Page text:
June 10, 2015

Passed & Past : Grammar & Editing Tips

A few weeks ago, I posted about Homophones and Contractions. Homophones are words that sound alike (can be spelled alike or not) but have different meanings. 

As an editor, I fix tons of homophones in manuscripts. From time to time, I thought I'd feature some commonly misused homophones. 

Today, I'm going to discuss passed and past. 

Each word had over 15 possible definitions, so it's easier to discuss examples when they are often confused.

Passed is most often used as the past tense of pass.

My daughter passed her exam. On the way home, she passed her friend on the street.

Past can be a noun (meaning the time gone by), an adjective (completed, finished, no longer in existence), and an adverb (so as to pass or go by).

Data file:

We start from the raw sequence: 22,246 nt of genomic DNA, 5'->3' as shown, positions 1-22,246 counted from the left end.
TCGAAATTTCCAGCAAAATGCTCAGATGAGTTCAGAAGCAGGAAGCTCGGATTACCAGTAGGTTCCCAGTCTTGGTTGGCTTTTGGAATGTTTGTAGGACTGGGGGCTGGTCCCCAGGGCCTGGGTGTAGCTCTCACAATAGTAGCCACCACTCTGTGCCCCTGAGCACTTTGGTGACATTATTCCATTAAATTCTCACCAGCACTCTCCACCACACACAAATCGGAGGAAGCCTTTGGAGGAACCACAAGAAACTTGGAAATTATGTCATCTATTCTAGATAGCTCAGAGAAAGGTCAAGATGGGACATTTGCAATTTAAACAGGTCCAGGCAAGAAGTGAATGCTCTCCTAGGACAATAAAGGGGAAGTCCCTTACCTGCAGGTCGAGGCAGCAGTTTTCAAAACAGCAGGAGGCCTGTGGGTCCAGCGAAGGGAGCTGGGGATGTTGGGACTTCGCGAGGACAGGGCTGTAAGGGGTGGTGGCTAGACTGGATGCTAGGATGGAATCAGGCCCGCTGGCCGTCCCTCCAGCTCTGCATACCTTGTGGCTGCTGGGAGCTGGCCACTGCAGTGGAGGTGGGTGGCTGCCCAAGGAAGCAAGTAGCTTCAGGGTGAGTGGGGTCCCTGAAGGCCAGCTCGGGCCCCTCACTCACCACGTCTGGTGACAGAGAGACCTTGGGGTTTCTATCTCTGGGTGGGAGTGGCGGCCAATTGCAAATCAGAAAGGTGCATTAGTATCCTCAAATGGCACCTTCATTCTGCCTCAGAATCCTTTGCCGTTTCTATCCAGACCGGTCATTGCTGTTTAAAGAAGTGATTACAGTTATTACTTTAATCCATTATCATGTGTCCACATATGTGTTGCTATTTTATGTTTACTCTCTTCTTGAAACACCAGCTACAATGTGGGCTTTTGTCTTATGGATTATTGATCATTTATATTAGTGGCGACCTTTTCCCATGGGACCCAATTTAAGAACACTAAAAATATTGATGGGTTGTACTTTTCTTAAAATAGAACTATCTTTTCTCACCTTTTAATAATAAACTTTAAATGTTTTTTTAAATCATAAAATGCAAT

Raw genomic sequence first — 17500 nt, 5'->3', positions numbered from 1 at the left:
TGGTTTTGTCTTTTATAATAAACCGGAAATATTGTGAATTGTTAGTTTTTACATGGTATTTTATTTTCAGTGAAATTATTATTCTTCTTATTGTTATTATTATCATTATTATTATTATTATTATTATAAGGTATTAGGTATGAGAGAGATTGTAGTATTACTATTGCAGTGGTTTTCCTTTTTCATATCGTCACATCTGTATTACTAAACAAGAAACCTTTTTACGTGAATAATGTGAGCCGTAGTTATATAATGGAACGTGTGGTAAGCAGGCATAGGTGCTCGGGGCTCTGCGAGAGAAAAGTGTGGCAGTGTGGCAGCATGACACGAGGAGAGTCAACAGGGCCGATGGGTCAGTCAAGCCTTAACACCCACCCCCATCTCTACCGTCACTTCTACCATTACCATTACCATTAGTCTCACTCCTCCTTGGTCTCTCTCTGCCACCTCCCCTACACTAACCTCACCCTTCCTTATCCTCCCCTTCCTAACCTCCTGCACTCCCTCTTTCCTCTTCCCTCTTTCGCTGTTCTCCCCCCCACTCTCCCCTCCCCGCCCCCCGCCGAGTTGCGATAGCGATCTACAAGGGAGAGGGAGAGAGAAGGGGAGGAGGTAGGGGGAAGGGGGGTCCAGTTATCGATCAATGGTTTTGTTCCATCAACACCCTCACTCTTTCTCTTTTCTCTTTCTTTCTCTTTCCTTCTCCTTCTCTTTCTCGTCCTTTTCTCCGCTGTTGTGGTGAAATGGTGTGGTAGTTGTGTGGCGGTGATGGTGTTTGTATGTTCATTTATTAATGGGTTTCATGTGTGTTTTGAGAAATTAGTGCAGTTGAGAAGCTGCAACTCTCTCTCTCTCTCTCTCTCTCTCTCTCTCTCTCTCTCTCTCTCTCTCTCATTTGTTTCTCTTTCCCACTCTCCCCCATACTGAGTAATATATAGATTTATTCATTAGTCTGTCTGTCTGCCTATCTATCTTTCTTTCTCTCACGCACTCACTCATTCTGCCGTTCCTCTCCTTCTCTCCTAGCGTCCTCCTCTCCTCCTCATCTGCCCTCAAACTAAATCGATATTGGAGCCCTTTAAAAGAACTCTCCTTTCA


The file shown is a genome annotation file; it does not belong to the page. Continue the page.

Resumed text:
She had more homework than in years past. The ball sped past the pitcher.

Where I see it most confused is in the verb versus adverb usage.

He passed the mirror and winked at himself. (passed is a verb)
He walked past the mirror and winked at himself. (past is acting as adverb for walked)

Is there an editing/grammar issue that's always caused you trouble? If so, share it in the comments so I can feature it in a future post. 

Definitions from Dictionary.com

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